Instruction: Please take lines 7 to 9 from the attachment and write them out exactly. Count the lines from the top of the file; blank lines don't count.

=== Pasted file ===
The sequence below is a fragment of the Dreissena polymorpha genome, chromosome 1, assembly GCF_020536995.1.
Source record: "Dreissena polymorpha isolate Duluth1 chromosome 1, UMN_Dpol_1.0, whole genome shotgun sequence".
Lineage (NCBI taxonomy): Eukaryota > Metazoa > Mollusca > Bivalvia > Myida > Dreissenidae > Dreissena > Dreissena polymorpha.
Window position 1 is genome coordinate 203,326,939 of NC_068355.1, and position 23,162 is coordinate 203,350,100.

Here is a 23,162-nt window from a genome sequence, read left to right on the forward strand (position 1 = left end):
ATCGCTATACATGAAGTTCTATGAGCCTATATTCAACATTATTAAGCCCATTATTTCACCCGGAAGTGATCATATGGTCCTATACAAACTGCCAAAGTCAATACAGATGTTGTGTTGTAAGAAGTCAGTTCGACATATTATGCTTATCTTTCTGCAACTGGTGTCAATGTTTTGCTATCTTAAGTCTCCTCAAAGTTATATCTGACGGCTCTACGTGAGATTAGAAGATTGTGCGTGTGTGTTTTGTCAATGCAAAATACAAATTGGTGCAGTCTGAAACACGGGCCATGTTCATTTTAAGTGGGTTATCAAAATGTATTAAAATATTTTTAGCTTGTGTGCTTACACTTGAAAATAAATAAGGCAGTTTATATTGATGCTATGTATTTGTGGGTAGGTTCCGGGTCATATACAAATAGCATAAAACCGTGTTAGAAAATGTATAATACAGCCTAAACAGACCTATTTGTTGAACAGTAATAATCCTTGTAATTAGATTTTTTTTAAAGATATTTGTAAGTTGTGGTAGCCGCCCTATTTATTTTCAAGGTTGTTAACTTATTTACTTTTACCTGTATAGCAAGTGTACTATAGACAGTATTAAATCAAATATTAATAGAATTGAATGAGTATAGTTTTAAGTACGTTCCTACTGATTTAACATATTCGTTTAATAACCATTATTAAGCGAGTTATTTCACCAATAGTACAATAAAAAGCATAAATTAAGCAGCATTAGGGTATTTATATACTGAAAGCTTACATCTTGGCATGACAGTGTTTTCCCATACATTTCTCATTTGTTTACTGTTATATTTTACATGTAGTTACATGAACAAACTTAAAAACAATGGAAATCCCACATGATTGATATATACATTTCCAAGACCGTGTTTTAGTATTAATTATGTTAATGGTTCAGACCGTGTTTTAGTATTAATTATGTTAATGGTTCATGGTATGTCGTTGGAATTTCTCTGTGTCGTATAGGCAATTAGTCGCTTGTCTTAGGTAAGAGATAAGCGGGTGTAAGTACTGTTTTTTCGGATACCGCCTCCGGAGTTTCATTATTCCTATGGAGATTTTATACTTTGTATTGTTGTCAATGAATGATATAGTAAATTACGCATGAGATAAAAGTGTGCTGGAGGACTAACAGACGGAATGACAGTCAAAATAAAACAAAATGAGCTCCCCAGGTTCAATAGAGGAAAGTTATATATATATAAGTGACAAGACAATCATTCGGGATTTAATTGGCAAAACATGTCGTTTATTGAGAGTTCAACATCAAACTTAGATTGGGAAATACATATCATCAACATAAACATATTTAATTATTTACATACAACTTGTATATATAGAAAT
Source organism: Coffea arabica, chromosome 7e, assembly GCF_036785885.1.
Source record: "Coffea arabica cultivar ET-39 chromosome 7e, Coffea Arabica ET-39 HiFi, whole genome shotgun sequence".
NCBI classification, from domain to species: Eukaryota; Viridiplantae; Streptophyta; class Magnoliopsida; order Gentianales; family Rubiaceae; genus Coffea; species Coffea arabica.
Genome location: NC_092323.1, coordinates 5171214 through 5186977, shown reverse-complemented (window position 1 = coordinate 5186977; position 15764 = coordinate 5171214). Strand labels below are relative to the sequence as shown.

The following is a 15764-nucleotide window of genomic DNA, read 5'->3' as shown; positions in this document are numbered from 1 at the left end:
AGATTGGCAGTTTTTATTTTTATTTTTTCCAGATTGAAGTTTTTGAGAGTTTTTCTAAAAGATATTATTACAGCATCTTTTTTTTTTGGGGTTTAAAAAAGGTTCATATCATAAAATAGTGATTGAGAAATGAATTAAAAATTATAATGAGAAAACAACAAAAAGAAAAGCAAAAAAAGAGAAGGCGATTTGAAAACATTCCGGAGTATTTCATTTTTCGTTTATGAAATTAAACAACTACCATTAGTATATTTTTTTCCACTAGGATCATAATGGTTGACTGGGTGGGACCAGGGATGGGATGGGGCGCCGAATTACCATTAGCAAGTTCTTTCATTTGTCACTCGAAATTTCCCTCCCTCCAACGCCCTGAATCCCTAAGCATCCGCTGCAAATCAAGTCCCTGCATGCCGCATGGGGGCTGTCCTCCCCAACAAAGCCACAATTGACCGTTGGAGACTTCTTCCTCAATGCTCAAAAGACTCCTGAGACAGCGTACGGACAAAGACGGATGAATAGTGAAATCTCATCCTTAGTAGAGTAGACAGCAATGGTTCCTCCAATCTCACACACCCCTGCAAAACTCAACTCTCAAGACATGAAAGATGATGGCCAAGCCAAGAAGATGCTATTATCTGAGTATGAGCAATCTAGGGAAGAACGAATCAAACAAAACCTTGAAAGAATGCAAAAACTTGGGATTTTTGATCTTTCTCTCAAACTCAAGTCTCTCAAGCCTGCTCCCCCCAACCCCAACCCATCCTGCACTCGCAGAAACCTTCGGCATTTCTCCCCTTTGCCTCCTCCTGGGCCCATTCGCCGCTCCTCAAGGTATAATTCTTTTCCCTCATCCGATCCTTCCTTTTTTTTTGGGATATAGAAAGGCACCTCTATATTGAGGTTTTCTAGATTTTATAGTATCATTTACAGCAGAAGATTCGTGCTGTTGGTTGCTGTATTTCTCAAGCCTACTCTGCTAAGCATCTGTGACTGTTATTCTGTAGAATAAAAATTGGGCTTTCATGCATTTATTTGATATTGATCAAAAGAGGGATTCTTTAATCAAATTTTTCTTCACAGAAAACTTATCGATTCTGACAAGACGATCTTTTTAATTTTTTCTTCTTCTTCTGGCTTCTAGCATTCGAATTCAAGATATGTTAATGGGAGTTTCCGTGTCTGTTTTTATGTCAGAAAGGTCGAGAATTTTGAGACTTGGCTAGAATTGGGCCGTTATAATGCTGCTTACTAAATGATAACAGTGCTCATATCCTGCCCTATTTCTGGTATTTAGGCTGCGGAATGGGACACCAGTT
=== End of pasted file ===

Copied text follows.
Source organism: Coffea arabica, chromosome 7e, assembly GCF_036785885.1.
Source record: "Coffea arabica cultivar ET-39 chromosome 7e, Coffea Arabica ET-39 HiFi, whole genome shotgun sequence".
NCBI classification, from domain to species: Eukaryota; Viridiplantae; Streptophyta; class Magnoliopsida; order Gentianales; family Rubiaceae; genus Coffea; species Coffea arabica.